Public Company Ratio Analysis
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Financial Ratios Sample Report - Click here to view Sample Report
Your report is generated while online:
|5 most recent years of financial results, including latest filed quarter, taken from the Securities and Exchange Commission (SEC) database|
|Includes 28 of the most useful financial ratios|
|Sustainable Growth Rate prediction|
|Altman Z-Score potential for bankruptcy prediction|
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In assessing the significance of various financial data, experts engage in financial analysis, the process of determining and evaluating financial ratios. A ratio is a relationship that indicates something about a company's activities, such as the ratio between the company's current assets and current liabilities or between its accounts receivable and its annual sales. The basic source for these ratios is the company's financial statements that contain figures on assets, liabilities, profits, and losses. Ratios are only meaningful when compared with other financial information. Since they are most often compared with industry data, ratios help an individual understand a company's performance relative to that of competitors and are often used to trace performance over time.
Financial analysis can reveal much about a company and its operations. However, there are several points to keep in mind about ratios. First, a ratio is a "flag" indicating areas of strength or weakness. One or even several ratios might be misleading, but when combined with other knowledge of a company's management and economic circumstances, financial analysis can tell much about a corporation. Second, there is no single correct value for a ratio. The observation that the value of a particular ratio is too high, too low, or just right depends on the perspective of the analyst and on the company's competitive strategy. Third, financial ratios are meaningful only when compared with some standard, such as an industry trend, ratio trend, a trend for the specific company being analyzed, or a stated management objective.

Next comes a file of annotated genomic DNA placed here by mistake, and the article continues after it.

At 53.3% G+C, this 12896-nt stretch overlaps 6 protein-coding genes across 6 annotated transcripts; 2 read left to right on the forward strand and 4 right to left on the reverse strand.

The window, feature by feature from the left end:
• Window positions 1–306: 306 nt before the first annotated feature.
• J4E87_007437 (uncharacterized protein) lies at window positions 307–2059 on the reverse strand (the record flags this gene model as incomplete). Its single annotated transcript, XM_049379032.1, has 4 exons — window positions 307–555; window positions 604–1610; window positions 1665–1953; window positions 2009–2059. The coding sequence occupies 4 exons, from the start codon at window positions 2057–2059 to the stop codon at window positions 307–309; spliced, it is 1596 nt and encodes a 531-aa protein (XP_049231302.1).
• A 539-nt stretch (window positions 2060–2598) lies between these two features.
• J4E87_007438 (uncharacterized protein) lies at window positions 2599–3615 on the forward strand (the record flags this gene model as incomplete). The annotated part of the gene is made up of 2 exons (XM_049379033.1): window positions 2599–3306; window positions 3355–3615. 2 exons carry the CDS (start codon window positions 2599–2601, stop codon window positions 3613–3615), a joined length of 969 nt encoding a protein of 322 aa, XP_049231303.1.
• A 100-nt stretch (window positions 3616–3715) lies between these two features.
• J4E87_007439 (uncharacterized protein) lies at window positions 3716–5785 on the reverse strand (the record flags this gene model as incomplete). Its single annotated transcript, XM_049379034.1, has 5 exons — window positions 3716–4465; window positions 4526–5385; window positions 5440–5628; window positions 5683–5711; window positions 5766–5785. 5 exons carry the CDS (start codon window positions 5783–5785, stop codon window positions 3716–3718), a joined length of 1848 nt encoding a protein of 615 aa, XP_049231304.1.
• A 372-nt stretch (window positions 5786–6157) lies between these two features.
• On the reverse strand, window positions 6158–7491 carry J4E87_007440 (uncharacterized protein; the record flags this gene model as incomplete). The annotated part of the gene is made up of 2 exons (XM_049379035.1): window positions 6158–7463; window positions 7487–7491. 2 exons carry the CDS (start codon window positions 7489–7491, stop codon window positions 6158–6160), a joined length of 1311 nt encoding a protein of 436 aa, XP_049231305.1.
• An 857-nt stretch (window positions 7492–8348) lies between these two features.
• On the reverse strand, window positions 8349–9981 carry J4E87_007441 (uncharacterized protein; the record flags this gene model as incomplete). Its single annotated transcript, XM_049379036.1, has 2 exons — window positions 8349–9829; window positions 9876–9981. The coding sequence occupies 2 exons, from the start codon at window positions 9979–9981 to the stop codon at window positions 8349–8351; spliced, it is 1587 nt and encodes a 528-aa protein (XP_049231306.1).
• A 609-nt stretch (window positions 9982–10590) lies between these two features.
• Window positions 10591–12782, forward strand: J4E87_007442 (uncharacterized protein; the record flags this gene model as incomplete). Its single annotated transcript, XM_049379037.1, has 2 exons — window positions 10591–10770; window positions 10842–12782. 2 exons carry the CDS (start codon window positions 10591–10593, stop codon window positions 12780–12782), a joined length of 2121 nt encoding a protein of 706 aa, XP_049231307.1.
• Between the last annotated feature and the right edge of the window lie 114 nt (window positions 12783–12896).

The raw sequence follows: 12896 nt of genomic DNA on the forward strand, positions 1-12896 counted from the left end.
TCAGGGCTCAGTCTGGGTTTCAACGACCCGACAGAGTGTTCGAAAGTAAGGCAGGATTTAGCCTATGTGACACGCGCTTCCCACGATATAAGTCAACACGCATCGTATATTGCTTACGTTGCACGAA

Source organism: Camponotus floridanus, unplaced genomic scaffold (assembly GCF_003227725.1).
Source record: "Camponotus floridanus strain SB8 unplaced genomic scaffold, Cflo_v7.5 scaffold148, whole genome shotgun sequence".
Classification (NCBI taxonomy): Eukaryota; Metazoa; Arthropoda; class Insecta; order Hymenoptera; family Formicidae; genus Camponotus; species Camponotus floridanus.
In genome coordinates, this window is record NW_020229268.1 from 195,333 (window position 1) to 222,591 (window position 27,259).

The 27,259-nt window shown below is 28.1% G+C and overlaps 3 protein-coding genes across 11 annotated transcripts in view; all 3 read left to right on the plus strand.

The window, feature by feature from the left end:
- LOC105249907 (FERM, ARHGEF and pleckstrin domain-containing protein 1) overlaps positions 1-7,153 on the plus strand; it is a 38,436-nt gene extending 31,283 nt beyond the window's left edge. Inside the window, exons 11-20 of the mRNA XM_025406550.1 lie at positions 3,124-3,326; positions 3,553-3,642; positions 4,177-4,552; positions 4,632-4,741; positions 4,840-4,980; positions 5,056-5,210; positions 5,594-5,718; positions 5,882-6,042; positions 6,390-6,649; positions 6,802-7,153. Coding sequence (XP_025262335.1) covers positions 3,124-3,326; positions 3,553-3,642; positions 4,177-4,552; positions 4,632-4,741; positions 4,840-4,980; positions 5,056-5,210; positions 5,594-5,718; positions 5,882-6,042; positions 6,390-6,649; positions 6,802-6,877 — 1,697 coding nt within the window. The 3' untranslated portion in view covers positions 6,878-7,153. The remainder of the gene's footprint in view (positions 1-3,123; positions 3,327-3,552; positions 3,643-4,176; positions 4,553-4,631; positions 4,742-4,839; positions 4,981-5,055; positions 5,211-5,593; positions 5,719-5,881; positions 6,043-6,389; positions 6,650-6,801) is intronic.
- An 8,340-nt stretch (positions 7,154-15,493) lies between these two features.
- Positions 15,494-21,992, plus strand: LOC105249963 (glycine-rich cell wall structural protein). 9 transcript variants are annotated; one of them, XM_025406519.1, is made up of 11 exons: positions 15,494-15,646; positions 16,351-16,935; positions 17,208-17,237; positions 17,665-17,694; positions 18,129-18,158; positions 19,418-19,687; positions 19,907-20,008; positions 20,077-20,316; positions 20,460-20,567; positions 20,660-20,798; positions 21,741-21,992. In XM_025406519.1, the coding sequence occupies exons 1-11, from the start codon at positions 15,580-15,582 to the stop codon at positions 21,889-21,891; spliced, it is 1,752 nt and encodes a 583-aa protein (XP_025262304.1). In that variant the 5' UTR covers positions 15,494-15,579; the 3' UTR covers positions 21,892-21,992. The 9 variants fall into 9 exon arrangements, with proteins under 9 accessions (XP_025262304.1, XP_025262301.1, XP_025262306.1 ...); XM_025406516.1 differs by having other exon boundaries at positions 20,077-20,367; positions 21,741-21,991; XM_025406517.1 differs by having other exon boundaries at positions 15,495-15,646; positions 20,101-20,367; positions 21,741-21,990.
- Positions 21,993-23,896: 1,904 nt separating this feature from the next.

In trend analysis, financial ratios are compared over time, typically years. Year-to-year comparisons can highlight trends and point up the need for action. Trend analysis works best with five years of ratios.
The second type of ratio analysis, cross-sectional analysis, compares the ratios of two or more companies in similar lines of business. Highly recommended by VentureLine is one of the most popular forms of cross-sectional analysis: comparing a company's financial ratios to the industry in which the company competes.
The report is broken down into the various categories:
- Predictor Ratios indicate the potential for growth or failure.
- Profitability Ratios which use margin analysis and show the return on sales and capital employed.
- Asset Management Ratios which use turnover measures to show how efficient a company is in its operations and use of assets.
- Liquidity Ratios which give a picture of a company's short cash-flow situation or solvency.
- Debt Management Ratios which show the extent that debt is used in a company's capital structure.
VentureLine is your source for online financial ratio analysis.